Some universities offer paid maternity and paternity leave for a few weeks or months for new parents. I don't know the numbers for how many universities offer paid vs. unpaid leave and the various durations involved, but I do know that at some universities that offer paid family leave, the answer to the question Who Pays? may not be entirely clear.
I hope we can all agree that maternity leave is a good and necessary thing, and that it also makes sense to offer paternity leave. Despite creating challenges for employers, family leave is important. Paid family leave is a way of further supporting families of working parents.
Universities have some particular challenges when it comes to paid family leave, especially for 'employees' who are not of the traditional sort (compared to employees at a company), e.g. graduate students and postdocs. If a graduate student or postdoc needs family leave at an institution that guarantees some paid leave, who pays? Central administration? The college or other mid-level academic unit? The department? The graduate adviser or postdoctoral supervisor?
In the case of postdocs funded by grants, in many cases the PI pays, even though this creates some complex ethical and accounting issues regarding paying someone who is not doing certifiable effort on a project during a time for which they are being paid on a grant. I am sure that some large universities or units of universities that have fleets of postdocs have this all worked out, but other universities/units leave it to the department and PIs to work out.
The situation is even more complicated for graduate students because students can be funded by a variety of sources: teaching assistantships from a department, research assistantships from a PI, and/or fellowships from a variety of sources. Does the department pay if the student is a TA (in addition to paying for a substitute) but the PI pays if the student is an RA?
This blog post is clearly not an authoritative presentation of the topic of paid family leave at US universities. It is based on anecdotal information and non-systematic web browsing, from which I have gleaned the following options (some in place, some being considered) for paid leave, in many cases of 4-8 weeks for maternity leave, for grad students:
- The adviser pays no matter what, even if the student is a TA.
- The adviser pays if the student is an RA, but the department pays if the student is a TA and works out an arrangement involving substitutes or team-teaching to accommodate the leave.
- The department or other administrative unit pays some or all of the leave salary as long as the student has guaranteed support of some sort. In this case, the leave may be paid from a fund to which all advisers contribute 'indirectly' from the indirect costs charged on grants. Another option I have heard discussed is targeted fund raising for a fellowship/scholarship fund that pays for family leave for students; this is done at the department or higher level.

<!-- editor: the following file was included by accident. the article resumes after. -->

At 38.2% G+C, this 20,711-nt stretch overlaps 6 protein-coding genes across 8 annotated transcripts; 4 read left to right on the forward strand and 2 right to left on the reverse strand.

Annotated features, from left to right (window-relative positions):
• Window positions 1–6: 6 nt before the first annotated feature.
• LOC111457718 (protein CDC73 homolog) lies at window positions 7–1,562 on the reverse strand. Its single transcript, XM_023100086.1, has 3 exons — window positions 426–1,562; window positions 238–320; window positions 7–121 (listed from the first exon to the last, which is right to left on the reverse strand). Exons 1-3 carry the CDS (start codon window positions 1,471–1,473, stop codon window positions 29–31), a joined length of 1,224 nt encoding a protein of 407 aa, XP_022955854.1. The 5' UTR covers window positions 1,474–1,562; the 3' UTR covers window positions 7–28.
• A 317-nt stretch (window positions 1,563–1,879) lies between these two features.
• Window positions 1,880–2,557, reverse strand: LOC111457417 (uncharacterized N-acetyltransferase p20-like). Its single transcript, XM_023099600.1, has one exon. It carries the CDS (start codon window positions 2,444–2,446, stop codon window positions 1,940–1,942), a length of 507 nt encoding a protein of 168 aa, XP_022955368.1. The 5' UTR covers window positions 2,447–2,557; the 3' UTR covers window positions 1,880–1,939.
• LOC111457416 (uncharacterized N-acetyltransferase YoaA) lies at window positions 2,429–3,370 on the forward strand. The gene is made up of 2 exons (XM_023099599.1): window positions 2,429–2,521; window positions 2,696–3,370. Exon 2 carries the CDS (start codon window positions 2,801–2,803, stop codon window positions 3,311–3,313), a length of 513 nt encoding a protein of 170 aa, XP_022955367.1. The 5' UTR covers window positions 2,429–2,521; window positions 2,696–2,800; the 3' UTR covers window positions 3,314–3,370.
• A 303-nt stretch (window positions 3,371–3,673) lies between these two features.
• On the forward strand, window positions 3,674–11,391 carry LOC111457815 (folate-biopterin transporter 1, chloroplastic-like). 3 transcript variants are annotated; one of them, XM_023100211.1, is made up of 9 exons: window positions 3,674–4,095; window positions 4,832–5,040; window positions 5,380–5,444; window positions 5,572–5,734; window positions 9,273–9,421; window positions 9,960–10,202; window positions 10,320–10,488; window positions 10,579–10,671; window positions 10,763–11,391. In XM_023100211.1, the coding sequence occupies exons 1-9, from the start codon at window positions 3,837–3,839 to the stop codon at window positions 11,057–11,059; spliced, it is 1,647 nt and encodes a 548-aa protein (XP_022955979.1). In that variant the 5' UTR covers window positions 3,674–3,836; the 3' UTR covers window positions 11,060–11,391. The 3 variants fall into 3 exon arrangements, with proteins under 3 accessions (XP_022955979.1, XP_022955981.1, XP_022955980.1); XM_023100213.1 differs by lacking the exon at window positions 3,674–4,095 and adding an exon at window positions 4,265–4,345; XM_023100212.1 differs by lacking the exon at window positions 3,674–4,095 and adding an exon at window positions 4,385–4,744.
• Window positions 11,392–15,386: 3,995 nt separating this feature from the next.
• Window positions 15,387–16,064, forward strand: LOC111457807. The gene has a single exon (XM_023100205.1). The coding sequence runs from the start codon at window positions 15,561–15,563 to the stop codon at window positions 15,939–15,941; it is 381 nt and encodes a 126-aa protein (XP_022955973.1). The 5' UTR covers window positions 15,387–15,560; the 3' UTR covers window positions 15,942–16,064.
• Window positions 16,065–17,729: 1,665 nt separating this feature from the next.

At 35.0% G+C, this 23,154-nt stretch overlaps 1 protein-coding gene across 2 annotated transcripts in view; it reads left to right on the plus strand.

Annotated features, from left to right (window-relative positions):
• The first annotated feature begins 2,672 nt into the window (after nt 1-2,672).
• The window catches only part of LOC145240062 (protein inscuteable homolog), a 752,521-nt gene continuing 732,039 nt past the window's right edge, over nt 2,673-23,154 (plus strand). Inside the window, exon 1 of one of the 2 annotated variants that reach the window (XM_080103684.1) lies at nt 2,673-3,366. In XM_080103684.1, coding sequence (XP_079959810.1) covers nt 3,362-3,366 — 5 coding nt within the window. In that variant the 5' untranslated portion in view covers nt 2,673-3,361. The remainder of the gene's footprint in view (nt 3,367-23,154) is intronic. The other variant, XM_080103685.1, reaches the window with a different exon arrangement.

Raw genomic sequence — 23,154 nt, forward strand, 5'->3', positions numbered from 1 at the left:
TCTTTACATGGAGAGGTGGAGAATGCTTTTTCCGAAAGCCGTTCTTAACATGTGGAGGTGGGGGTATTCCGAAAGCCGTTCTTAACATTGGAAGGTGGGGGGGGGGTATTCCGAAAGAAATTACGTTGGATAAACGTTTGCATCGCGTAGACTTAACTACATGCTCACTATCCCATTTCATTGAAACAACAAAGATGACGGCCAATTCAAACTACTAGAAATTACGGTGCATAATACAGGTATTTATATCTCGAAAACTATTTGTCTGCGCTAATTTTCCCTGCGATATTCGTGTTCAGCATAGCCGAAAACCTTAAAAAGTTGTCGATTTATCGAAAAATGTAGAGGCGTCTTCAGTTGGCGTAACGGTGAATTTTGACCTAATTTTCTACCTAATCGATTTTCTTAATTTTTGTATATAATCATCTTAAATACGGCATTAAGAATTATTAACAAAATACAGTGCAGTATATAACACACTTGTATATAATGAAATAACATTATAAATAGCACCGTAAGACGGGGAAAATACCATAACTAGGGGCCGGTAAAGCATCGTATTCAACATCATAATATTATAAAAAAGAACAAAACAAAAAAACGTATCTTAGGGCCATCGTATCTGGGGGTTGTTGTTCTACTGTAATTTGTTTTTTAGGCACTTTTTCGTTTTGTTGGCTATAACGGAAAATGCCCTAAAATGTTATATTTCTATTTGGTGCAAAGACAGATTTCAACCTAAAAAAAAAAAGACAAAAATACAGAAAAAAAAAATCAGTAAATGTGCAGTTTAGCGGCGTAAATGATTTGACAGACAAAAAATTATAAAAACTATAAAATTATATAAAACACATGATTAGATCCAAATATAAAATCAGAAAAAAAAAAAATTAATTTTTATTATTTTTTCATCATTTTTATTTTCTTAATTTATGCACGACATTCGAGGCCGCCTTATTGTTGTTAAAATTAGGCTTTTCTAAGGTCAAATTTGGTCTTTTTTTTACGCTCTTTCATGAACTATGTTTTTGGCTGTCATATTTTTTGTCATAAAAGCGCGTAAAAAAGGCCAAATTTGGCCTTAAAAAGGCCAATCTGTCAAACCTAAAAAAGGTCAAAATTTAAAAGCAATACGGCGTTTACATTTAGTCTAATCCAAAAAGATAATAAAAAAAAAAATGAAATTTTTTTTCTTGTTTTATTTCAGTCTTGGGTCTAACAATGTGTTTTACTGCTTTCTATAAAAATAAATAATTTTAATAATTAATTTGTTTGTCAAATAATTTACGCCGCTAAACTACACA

Based on what I've learned from discussions with colleagues and by grazing around on webpages, it seems that some places currently work out a plan for each student on a case-by-case basis and others have a more systematic approach to paid leave. It makes sense for departments and various levels of university administration to have a plan in place that creates a more family friendly environment for graduate students and that is also fair to advisers, but given that situations can vary so much, it also makes sense to have a very flexible system.
My specific personal opinion is that I, as an adviser and grant PI, could pay for a student or postdoc to take a family leave of a month or two. Some students are unproductive on that time scale even when they aren't giving birth and/or caring for a newborn.
Twelve weeks -- the amount guaranteed for unpaid leave -- would be more difficult for various reasons (e.g., spending grant funds on someone not doing research). However, it should be possible to work out a situation involving part-time research, working from home, or something like that (depending on the project and the person). It's quite possible that a plan could be devised that worked well for all concerned and allowed a paid leave followed by a flexible work arrangement.
Note that I am discussing only paid leave here. Unpaid leave of various durations may cause some of the same difficulties for advisers/PIs in terms of research progress of their students and postdocs, but that's life (literally).
10 years ago